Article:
Vanderbilt Chaplain Mark Forrester moderated a lively panel discussion in War Memorial Auditorium Feb. 12 about the Emancipation Proclamation’s meaning and legacy as the document went on view at the Tennessee State Museum nearby.
Richard Blackett, Andrew Jackson Professor of History at Vanderbilt, pointed out that movements such as the one launched by the Emancipation Proclamation “begin with a period of hope and then digress into periods of retreat”—in that movement’s case, segregation and Jim Crow laws. He suggested that the current period is one of retreat.
Dennis Dickerson, James Lawson Professor of History at Vanderbilt, said it was important to make a distinction between what it meant in Lincoln’s time to be anti-slavery, which Dickerson defined as those who were concerned about the impact of slavery on free enterprise, versus what it meant to be abolitionist, or those who were concerned about the impact of slavery on African Americans.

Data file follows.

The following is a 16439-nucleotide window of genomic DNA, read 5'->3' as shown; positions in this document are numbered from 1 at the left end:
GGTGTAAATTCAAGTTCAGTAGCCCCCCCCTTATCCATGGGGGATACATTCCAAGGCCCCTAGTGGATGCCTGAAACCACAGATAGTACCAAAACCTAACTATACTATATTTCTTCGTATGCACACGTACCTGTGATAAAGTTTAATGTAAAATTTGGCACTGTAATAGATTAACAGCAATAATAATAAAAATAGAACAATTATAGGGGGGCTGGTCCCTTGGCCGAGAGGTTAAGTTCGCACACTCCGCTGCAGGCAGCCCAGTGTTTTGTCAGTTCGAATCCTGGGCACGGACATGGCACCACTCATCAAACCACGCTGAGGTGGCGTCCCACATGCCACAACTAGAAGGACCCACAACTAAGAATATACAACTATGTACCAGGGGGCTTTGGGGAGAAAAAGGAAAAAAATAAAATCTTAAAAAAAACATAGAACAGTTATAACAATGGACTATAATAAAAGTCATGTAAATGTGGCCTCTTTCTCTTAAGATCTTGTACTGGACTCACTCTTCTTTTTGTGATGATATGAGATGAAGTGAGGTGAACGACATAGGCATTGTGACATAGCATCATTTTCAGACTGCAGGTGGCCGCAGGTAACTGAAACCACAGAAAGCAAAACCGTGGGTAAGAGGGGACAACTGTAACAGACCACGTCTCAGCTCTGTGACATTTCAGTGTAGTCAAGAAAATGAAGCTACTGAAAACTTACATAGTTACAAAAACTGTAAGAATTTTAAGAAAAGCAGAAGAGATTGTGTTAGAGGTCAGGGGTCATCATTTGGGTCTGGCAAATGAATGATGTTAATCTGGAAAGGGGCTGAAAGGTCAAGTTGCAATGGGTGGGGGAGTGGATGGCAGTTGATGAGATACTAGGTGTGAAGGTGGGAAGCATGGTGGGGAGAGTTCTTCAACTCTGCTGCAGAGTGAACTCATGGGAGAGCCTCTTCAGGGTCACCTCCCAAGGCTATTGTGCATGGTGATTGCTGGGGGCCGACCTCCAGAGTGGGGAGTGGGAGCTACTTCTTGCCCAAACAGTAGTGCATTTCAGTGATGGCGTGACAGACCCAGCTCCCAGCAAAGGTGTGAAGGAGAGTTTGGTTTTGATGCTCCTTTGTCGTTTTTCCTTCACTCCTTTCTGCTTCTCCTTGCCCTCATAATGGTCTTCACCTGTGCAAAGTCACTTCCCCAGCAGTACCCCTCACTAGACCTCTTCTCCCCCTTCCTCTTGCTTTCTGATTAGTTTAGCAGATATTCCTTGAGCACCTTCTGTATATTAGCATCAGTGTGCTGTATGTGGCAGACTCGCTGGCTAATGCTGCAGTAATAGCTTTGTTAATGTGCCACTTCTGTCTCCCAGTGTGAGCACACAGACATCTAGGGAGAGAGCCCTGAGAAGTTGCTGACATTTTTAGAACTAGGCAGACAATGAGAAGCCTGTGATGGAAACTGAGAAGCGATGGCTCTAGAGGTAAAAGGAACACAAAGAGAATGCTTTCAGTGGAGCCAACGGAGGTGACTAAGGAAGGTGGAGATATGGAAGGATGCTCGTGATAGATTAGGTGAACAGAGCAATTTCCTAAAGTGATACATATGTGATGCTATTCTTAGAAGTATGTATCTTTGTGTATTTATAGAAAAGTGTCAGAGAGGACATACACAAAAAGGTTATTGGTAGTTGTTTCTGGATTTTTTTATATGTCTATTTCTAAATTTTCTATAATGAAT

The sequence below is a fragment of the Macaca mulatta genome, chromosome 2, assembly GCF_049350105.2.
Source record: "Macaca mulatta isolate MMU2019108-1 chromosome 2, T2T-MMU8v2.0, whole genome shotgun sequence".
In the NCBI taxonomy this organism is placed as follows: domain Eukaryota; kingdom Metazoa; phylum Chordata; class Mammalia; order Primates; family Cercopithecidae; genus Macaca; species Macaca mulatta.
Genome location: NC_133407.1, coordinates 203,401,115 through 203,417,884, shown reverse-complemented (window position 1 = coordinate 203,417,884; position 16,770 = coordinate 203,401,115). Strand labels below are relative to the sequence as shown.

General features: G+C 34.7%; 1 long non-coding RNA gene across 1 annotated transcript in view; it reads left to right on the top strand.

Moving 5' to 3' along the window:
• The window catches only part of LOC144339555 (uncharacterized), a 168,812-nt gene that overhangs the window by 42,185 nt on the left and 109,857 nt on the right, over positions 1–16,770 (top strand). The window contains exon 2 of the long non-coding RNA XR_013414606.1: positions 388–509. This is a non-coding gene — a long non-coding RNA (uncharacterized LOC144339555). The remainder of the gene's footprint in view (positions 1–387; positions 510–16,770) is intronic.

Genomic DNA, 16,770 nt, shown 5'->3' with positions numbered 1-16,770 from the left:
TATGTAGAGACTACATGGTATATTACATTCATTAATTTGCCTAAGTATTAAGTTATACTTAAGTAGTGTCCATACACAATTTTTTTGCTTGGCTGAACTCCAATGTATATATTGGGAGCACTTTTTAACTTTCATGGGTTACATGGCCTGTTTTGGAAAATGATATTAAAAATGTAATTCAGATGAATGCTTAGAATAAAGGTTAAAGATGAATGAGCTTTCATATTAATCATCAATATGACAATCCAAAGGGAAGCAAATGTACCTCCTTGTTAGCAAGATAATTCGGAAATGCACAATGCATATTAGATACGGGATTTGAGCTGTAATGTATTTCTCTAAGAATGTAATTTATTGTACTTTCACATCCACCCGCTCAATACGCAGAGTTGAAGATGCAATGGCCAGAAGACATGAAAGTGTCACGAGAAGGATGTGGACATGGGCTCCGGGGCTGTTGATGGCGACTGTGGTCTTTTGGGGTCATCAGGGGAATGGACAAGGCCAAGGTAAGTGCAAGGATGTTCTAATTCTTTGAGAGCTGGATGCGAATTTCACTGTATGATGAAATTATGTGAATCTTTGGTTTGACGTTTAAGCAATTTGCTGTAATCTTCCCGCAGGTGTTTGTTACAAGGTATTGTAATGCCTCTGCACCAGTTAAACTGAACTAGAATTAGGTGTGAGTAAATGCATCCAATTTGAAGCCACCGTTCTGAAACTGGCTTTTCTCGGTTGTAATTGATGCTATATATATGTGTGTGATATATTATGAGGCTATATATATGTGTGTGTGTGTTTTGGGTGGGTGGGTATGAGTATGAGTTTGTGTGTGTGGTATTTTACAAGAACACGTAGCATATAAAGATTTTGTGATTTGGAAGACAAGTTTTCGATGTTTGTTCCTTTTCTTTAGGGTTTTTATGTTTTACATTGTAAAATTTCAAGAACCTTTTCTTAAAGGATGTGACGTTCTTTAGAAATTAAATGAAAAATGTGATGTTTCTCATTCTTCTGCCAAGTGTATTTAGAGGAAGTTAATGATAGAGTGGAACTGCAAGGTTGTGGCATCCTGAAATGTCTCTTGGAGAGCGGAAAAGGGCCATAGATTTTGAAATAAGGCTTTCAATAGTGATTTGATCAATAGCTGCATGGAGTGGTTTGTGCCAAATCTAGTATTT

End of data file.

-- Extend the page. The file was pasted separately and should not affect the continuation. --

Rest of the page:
Richard Land, president of the Ethics and Religious Liberty Commission of the Southern Baptist Convention, called President Lincoln the country’s greatest leader ever and discussed the impact in modern times of Martin Luther King Jr.’s protests, which he pointed out were nonviolent but forceful in terms of bringing about change.
The Rev. Becca Stevens, Episcopal affiliated chaplain at Vanderbilt and pastor of St. Augustine’s Chapel, drew a comparison between slavery and modern day sex trafficking. “One of the hardest realities,” she said, “is for anyone to even claim a vision of emancipation as possible when it’s been thwarted for so long.”
The panelists concluded by answering audience questions.